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Internet of Things (IoT) seems to be in the limelight regarding the newest trends in mobile technology for some time. Interaction between our devices and the surroundings appears to be inevitable in the modern world. The most common term which can be heard when talking about IoT is „beacon”. There are many rumours about those small devices- their usability and capabilities. How do they actually work and for what purposes can we use them? What has changed about their technology for the last few months?
Beacons are small hardware transmitters that broadcast small packages of data using Bluetooth Low Energy technology. Those packages include mainly a unique beacon ID. This allows devices with specific apps installed to localization-based behavior. To receive their signal, we only have to enable Bluetooth connection in our device. Contrary to what people believe, beacons don’t gather or process any data- they only broadcast. At first glance, this doesn’t seem to be a breakthrough since sent packages are really small and until recently you had to have a beacon-compatible app installed on your device to make use of it.
However, with use of Google’s Proximity Beacon API you can bind beacons with another custom data (attachments) like URL or JSON, and what’s more, with Nearby Notifications, introduced at Google I/O 2016 you don’t need to have any special app installed to recognize their signal! Whole scanning is done in the background by Google Play Services. When your device recognizes a nearby beacon it will show a popup with a URL and a short message or start an appropriate application if it is already installed. This seems to be particularly interesting in terms of one of the newest Google projects- Instant apps. You will be pinged with information about the app and be able to start using it immediately without installation. This can be used for example in museums to ping visitors about a guide app.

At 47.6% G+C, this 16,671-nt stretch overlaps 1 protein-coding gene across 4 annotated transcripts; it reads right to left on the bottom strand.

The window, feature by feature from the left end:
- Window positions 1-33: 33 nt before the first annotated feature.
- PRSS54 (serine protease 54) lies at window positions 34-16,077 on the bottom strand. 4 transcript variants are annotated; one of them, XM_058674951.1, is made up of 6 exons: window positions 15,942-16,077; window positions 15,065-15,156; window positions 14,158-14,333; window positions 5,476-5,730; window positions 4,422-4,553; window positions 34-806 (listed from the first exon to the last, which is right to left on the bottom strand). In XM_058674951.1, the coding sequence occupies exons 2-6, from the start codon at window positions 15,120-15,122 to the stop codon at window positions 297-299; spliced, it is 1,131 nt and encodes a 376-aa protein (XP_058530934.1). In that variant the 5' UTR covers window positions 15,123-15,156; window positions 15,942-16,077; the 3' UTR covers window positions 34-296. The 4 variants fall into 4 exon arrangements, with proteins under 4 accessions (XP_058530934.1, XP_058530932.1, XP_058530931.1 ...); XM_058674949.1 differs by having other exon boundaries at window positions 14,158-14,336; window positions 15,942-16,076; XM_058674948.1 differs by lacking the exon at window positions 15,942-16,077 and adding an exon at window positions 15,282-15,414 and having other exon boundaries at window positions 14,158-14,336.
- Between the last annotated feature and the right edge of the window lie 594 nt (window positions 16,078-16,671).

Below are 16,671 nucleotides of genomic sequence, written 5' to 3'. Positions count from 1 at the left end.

Along with Nearby Notifications comes term „Physical Web”. It refers to everyday objects with corresponding beacons that broadcast specific custom URLs and provides a new level of user localization-based experience. Examples could be movie posters with URL to a movie trailer and a list of nearby cinemas playing it, or dog collars with URL to information about the dog (when it gets missing, you can update information, so anyone who discovers this beacon can learn that the dog is lost). More examples can be found on this website.
Nearby Notifications requires Bluetooth and Location to be turned on and are available for devices with Android 4.4+. Moreover, with Android 5.0+ you can even turn your own smartphone into a beacon and start broadcasting data.
Beacons were said to revolutionize retail in the nearest future, enabling the entrepreneurs to serve location-based adds or other personalized content to their users. Up till now this didn’t come true, but with Nearby Notifications the future seems to be a bit closer.